In the past decade, electronic artists have been fascinated with deconstructing the myth of the diva, reconfiguring its mold into strange, uncontainable new forms. Arca pulled apart the archetype’s entrails to find the machinery buzzing underneath. SOPHIE took a magnifying glass to its perfect skin, finding even more beauty to behold at the surface. And Yves Tumor has reveled in its haunted sexuality, plumbing its sinister lore in search of sick rock’n’roll pleasures. But amid all the bludgeoning club beats and mysterious dark magic, there’s hardly been room for anything resembling innocence. In a sea of uncanny angels, few have attempted to stare directly into the light.
On the infinite spine, Lauren Auder lets it in. Following a series of EPs on which the British-French producer blueprinted her iridescent orchestral pop, the infinite spine cracks her vision wide open. Deploying strings, horns, and choruses so dazzling they can take a second to adjust to, Auder crafts a kind of inverted goth pop, as if her gloomy songs have been shot through a photo negative, coming out impossibly bright. One can still hear the smudged, floating ethereality she brought to her early SoundCloud rap beats for the likes of Jeshi and Slowthai, but Auder centers her stark, hauntingly deep voice above everything else, boldly leading us through her tales of hard-won grace.
Throughout the infinite spine, Auder approaches her subjects as tenderly as a child cradling a porcelain doll. “118-madonna” takes flight amid pillowy woodwinds and French horns, though Auder subverts its life-affirming march with a knowing sense of tragedy. Evoking imagery of Britney Spears and JonBenét Ramsey, Auder casts a vignette of lost innocence against her own ongoing narrative of coming to terms with being trans. “Hell is a body in which I no longer can hide,” she sings, imbuing the song with a twofold frailty, its sweetness threatened to be consumed by darker forces.
Auder fills these tracks with references both biblical and historical, drawing particular inspiration from the Cathars, a medieval religious sect from her hometown of Albi, France that challenged the Catholic Church with its belief in the femininity of the divine. While the infinite spine’s lyricism may be dense, its songwriting is immediate: the hammering pianos of “city in a bottle” sweep Auder off her feet with a joyous theatricality, while the downbeat steel drums of “equus” contrast sumptuously against Auder’s twisting, ailed croon. Her confessions call to mind a history of bracingly direct queer singer-songwriters, with wisps of ANOHNI, Rufus Wainwright, and Perfume Genius percolating in her warbled baritone. She even embraces a degree of cheesy 2000s pop—when she breathily sings about “sitting in the back of a taxi car” on the sweeping “we2assume2many2roles,” you’d be forgiven for getting visions of Jack’s Mannequin and Vanessa Carlton.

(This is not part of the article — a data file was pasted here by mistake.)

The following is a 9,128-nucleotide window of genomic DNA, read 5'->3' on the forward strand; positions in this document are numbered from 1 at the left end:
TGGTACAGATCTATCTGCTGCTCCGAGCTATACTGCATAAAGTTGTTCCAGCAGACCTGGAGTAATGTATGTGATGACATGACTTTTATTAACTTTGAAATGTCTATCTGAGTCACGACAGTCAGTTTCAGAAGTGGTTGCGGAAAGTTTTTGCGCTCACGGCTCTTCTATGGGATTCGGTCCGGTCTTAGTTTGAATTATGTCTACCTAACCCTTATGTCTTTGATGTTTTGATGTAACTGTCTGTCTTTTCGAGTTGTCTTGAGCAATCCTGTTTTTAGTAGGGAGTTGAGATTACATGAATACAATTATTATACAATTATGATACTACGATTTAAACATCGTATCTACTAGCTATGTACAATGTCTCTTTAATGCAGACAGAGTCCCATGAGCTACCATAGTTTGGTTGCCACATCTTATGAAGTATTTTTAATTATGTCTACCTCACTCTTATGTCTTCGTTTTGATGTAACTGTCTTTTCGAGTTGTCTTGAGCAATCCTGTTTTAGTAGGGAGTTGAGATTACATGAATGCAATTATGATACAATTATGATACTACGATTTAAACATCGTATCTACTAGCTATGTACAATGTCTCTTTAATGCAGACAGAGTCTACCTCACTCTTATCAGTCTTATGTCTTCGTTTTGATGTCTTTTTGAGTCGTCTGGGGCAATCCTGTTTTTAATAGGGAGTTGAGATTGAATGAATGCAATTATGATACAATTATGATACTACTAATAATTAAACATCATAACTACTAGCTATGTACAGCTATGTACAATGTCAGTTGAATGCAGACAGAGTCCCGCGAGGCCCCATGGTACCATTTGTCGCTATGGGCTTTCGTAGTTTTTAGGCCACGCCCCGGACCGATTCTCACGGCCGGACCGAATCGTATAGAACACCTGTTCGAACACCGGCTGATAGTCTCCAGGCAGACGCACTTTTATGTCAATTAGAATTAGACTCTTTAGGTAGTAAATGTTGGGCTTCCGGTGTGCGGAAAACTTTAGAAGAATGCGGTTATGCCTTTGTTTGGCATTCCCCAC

Though Auder’s utilization of these nostalgic sounds could come off as calculated, she incorporates them with a natural ease, as if it were a perfectly logical next step for experimental music. Nothing on the infinite spine screams “hyperpop,” yet the album feels of a piece with its sensibilities; the sound of club music, pop, and all manner of 21st-century detritus commingling in a warm celebration of sincerity. The most blatant posturing comes in the more straightforwardly emo “the ripple,” whose chugging post-punk bass and Lil Peep-via-King Krule vocal barks strike the album’s least convincing note. Surrounded by so many moments that convey devastation with a wilted elegance, a loud wall of guitars just isn’t as powerful.
For all its fearlessly large pop moves, the infinite spine is surprisingly challenging. To truly appreciate its intense, earnest vulnerability requires a certain receptivity. But Auder’s songs have a way of burrowing in and flowering slowly, revealing their shimmering hooks and naked self-confrontation with a gentle, assured confidence. “Things have got pretty fucking bad in the public space for trans people,” she told NME last month. “We tried to integrate in a way that confirmed to cis expectations and that was clearly a failed mission.…[B]ut there’s hope in that. There’s a freeing notion in knowing that it was never about fitting in. It makes me want to double down on being true to myself because there’s no other way.” In its open-heartedness, the infinite spine emanates glowing self-acceptance—a light to nourish and protect.
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